Dear Dr. Froehlich,

We try not to let our social or political beliefs affect our science. If you don't like commercial software firms, don't buy their software, but please don't try to silence researchers who analyze their optimal strategies. In fact, a cold analysis of these strategies may be more helpful to you than ranting.


Maybe you want to let that sink in for a second. I of course totally agree that I sent a ranty email, but the rest of his reply is almost as ludicrous as raising cattle on the moon would be for the next, say, 100 years. In my reply, I properly quoted his pieces and interspersed mine, but that won't work well here so I'll just post it in one fell swoop:

Hi Professor Mendelson,

First, thank you for writing back.

Why did you end up in business school? Why did you write this paper and not one of many other possible papers? Of course your "social and political beliefs" have affected your work, just like they have affected mine. Hiding behind some veneer of objectivity like FOX news may work when you chat with freshmen, but not here.

Your positive position on "embrace and extend" and associated network effects is based on the hope that I won't have that choice anymore, is it not? If I still had it, the commercial vendor couldn't possibly win. Even if I am not a programmer, I can easily find someone to add the feature I need, probably with a quicker turnaround too.

You know very well that I am not silencing anyone. If I was in a position to control what you publish, what your salary will be next year, where you can live based on what your write, then you'd actually have a claim. But I am in no such a position. In fact, I think it's great that someone can actually get paid and make a career based on this kind of research.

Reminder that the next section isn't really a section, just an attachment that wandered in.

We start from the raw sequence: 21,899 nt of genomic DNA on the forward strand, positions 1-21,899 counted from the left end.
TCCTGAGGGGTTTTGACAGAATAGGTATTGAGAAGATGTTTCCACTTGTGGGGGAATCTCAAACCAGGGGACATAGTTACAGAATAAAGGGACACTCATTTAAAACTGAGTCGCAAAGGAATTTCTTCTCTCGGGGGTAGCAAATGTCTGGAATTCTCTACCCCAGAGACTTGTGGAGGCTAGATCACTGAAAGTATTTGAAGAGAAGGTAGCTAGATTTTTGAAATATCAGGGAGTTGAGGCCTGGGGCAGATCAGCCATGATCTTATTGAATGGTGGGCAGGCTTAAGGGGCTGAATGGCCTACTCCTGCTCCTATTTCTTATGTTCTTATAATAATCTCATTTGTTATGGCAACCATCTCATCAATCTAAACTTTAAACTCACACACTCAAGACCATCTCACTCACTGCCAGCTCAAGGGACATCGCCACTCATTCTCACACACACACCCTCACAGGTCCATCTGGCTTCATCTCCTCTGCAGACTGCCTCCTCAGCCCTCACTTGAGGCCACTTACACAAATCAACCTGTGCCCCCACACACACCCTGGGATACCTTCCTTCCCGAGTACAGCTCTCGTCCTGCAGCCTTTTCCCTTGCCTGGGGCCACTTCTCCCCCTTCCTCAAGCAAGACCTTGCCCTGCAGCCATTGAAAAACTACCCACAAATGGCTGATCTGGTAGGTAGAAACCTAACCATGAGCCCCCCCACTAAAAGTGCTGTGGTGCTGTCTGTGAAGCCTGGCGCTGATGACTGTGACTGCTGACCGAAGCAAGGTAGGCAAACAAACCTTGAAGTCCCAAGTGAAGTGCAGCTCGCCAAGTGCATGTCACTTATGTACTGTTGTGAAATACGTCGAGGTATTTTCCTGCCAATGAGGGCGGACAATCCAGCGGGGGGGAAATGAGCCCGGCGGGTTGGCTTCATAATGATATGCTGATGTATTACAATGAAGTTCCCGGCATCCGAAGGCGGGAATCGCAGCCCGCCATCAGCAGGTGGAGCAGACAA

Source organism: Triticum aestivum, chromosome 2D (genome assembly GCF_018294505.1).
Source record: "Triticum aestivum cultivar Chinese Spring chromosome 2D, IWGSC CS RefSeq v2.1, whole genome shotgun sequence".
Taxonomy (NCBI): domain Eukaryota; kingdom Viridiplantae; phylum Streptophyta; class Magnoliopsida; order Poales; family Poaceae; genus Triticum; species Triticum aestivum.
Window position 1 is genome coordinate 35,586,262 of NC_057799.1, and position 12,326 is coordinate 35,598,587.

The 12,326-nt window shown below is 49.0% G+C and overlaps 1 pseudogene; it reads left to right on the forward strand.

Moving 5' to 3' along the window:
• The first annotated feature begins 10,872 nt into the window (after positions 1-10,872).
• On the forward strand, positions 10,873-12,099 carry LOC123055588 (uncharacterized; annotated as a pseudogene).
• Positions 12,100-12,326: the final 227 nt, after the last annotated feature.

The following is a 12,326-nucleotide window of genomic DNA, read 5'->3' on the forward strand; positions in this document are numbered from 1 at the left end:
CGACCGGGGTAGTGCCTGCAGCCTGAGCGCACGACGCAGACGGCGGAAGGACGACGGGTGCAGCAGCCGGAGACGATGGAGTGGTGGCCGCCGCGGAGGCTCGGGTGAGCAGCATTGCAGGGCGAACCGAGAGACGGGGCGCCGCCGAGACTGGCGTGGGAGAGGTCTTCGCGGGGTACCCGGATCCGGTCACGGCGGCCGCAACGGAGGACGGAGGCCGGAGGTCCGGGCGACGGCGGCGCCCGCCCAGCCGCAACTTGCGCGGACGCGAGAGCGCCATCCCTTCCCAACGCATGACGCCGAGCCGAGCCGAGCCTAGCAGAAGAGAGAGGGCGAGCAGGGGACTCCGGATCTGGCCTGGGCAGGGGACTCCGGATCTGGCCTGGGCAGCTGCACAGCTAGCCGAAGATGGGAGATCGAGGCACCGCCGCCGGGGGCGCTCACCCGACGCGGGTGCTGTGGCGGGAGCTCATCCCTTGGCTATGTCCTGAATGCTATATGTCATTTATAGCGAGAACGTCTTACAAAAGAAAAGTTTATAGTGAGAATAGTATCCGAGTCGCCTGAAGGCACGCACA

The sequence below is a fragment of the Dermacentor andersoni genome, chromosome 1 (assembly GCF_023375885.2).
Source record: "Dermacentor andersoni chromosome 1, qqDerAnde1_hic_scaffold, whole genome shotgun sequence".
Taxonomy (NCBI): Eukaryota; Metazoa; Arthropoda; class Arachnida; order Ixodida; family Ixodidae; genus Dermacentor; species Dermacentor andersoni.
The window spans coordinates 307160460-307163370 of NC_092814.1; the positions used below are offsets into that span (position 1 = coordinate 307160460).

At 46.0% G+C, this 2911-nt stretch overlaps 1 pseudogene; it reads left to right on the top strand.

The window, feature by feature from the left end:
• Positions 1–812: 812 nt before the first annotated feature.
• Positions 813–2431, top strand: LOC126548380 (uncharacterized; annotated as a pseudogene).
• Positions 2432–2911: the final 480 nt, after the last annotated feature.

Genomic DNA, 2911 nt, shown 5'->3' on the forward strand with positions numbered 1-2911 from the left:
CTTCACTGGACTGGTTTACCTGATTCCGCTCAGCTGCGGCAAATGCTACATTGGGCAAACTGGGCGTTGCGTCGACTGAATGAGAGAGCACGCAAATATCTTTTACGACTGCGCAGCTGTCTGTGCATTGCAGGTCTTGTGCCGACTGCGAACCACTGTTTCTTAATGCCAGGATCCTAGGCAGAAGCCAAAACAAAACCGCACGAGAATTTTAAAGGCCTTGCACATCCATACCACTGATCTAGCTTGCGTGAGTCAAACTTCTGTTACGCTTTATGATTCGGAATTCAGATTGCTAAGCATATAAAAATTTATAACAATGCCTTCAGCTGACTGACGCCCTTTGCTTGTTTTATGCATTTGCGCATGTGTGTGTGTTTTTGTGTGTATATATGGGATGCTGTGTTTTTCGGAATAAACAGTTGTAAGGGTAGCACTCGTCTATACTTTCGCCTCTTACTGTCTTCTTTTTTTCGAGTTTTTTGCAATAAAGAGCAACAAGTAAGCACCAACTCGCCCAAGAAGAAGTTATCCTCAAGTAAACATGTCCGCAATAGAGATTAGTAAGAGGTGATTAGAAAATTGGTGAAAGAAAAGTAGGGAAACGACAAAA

I may have couched my email to you in a nasty rant, but the central point that the things you encourage are bad for everybody *except* that one company and it's subsidiaries stands. The prime example for "embrace and extend" is Micro$oft, and if you dig a little you can find out that it has mostly succeeded in making things like the web or collaborative work a lot more difficult for everybody by violating established standards or not publishing specifications for their own. That's why I encouraged you to spend some time with engineering types in your respective computer science departments. Even people who agree with you in terms of "social and political beliefs" will, if they are honest engineers, explain to you what the problems are.

And regarding your "cold" analysis: I don't know too many people who needed to be told what you write about. Did you think it wasn't obvious that big company can outspend a bunch of part-time hackers in the short run?

Let me close with this: I am giving you a hard time about all this because I have a glimmer of hope that you'll follow up and reflect on who really needs your help. I know I may not get anywhere with this, but I had to try. If I upset you with my original email I am sorry about that. In my defense, I wanted to make sure I get a reaction.

All the best,